International Bathymetric Chart of the Arctic Ocean (IBCAO). Illustration: GEBCO
International Bathymetric Chart of the Arctic Ocean (IBCAO). Illustration: GEBCO

The new portrayal of the Arctic Ocean floor is in the form of a digital gridded database and comprises Version 4.0 of the International Bathymetric Chart of the Ocean (IBCAO).

The gridded compilation has been completed under the auspices of the Regional Center for the Arctic and North Pacific Ocean of The Nippon Foundation-GEBCO Seabed 2030 project. This Regional Center is one of four Seabed 2030 centers covering the World ocean and is run jointly by Stockholm University and the University of New Hampshire. Scientists and map-makers from 15 countries participated in the work, including all circum-Arctic nations.

The new IBCAO Ver. 4.0 has increased the area mapped of the Arctic Ocean from 6.7 percent in previous release of Ver. 3.0 in 2012 to 19.6 percent.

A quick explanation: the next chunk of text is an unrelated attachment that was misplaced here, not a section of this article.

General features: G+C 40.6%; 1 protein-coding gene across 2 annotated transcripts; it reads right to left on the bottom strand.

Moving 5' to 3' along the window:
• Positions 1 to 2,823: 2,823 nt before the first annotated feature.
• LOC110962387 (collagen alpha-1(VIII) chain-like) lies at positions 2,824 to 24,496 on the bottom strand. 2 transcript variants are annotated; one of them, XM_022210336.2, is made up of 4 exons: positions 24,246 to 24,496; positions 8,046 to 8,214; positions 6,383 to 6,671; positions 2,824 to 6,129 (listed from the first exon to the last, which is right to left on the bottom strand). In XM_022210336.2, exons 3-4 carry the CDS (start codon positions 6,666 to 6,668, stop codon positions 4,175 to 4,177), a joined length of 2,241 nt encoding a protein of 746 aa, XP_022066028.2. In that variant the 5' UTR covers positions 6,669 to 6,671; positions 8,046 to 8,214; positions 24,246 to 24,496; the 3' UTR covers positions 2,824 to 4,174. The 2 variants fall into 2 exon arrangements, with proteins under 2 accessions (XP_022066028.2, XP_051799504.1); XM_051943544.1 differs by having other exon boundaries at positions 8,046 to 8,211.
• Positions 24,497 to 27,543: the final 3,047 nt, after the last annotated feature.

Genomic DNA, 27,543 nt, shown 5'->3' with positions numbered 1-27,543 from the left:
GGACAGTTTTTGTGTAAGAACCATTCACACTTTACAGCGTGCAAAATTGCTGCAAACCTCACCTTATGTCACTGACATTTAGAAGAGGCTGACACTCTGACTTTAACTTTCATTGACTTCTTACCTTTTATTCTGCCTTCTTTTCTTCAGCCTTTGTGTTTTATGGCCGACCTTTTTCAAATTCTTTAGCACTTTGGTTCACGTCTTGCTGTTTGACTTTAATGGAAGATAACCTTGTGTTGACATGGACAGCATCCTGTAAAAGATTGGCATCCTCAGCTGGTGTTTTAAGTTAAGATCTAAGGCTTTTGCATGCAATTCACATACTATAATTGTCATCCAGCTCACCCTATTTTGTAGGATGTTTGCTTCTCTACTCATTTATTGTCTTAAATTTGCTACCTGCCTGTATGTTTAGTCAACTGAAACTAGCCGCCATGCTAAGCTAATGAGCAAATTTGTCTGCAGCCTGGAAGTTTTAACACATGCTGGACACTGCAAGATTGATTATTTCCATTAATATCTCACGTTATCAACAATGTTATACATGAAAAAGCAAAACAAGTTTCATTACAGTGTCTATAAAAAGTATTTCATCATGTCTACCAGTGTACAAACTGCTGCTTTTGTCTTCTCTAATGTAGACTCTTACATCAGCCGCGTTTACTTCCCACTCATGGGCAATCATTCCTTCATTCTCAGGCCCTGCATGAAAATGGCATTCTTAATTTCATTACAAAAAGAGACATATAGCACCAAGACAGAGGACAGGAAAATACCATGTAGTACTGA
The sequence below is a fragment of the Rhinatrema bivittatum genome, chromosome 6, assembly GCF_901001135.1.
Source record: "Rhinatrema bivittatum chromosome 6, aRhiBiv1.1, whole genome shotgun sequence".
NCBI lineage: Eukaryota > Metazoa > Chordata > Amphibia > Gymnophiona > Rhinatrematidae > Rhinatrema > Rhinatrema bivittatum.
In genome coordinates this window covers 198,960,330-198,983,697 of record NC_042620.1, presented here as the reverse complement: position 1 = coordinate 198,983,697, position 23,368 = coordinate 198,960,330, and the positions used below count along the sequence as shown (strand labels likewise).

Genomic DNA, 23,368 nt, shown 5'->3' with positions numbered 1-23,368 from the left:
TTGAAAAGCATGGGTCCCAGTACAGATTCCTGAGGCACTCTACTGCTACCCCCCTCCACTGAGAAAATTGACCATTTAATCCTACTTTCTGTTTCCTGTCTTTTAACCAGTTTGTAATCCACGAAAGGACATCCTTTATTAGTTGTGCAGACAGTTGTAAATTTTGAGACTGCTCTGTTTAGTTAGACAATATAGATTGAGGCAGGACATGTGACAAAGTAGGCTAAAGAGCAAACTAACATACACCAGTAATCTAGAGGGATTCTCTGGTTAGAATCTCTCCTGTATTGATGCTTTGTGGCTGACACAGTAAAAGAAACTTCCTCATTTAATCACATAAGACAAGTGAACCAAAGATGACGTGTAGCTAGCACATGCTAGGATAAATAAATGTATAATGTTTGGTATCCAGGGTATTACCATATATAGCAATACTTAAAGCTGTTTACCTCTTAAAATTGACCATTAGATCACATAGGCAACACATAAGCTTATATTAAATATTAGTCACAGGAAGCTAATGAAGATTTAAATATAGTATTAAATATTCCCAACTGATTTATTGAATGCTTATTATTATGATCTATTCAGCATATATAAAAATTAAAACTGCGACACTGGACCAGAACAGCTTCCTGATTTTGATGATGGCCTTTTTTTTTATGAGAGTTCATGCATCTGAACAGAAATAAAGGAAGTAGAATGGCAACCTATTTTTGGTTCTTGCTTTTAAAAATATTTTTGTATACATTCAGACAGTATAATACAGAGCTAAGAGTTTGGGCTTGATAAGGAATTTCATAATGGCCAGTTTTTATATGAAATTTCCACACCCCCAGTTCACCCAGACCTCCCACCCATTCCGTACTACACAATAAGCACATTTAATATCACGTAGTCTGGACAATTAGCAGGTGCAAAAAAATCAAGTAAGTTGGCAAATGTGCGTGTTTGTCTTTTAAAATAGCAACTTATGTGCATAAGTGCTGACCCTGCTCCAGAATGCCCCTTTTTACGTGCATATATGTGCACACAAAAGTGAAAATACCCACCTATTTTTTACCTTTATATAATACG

“IBCAO Ver. 4.0 represents the 2020 contribution to the GEBCO Global Grid which is targeted to map the entire ocean floor by the year 2030,” comments Professor Martin Jakobsson of Stockholm University, co-leader with Professor Larry Mayer of the Regional Center.
“Users need a specific grid of the Artic Ocean in polar projection because the global grid is highly distorted near the geographic poles.”

The data will also provide a much-improved foundation for predictive modelling of the fate of the Greenland Ice Sheet and rise in global sea level.

This is the fourth digital grid of the Arctic to be published since IBCAO was established in St Petersburg in 1997. Since 2012, when the third IBCAO was compiled, numerous icebreaker expeditions mapping the seafloor have been completed. The IBCAO grids have had hundreds of thousands of downloads over the years and are used in all bathymetric applications for the Arctic.

More information

Read the article “The International Bathymetric Chart of the Arctic Ocean Version 4.0” in Nature Journal Scientific Data.
Access to the new IBCAO Version 4.0 gridded bathymetry.
Read more about the project of mapping the ocean floor: “Nearly one-fifth of world’s ocean floor is now mapped”